New Student Group Aims to Help Build Sports Management Careers
Sports is big business in America, a multibillion dollar industry that employs millions of workers, only a fraction of whom ever set foot on a playing surface.
A new group at The University of Iowa’s Tippie College of Business will help students who are interested in the kinds of athletic careers that fans don’t pay much attention to, where they work in carpeted offices and rarely work up a sweat.
“There arelots of resources available for students who want to pursue careers in a variety of professions, and this group will provide some help for students who are thinking about careers in sports,” said Korey Hahn, vice president and cofounder of the Hawkeye Sports Business Organization.
Hahn said the group will connect UI students with sports management professionals in Iowa and around the country so they can learn more about career opportunities in sports-related business. He said group members plan to hear from guest speakers, take field trips, and organize campus activities to learn more about career opportunities and build networks.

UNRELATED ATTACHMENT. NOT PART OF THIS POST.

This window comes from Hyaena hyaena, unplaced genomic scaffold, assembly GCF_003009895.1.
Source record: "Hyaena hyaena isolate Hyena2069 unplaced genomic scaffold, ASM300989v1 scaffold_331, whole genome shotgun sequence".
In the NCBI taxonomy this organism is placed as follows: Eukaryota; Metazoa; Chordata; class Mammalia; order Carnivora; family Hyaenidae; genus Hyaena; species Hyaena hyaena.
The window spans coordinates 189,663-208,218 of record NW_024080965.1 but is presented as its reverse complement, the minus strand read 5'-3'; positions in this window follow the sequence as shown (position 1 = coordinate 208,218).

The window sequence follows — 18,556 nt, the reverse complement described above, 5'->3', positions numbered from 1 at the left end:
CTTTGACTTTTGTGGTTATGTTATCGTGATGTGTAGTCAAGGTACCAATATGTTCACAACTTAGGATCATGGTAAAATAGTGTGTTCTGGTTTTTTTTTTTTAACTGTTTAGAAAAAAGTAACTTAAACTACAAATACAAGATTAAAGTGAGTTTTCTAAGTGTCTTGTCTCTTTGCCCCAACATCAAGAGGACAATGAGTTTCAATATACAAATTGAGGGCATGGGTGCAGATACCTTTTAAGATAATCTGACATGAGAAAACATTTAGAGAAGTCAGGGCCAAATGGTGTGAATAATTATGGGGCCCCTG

They’ve already heard from Rick Klatt, the UI associate athletic director, who spoke at the first meeting in September.
“He talked to us about how things work behind the scenes and what they do on a day-to-day basis in the front office,” Hahn said. Future speakers might include representatives from the Cedar Rapids Kernels, Cedar Rapids RoughRiders, Iowa Cubs, and other teams and sports-related organizations.
The students will also work with the UI athletic department for hands-on marketing and business experience. So far, Hahn said they’ve arranged a Tippie night at an upcoming Hawkeye men’s basketball game, and they plan to develop marketing strategies that bring more public attention to the less-recognized Hawkeye teams, such as soccer or volleyball.
“We plan to work closely with the athletic department in our efforts to increase attendance for all Hawkeye athletics,” he said.
Hahn said the group is taking a broad definition of sports, so that such jobs as sports marketing agent, event managers, and even sports journalist are considered sports careers.
“Not only will members gain valuable experience from real-world professionals, they can learn more about the many different types of jobs that are available in the sports industry,” Hahn said.
He said the events will also give students the opportunity to build all-important connections for jobs and internships.
Contact: Tom Snee, UI News Services, 319-541-8434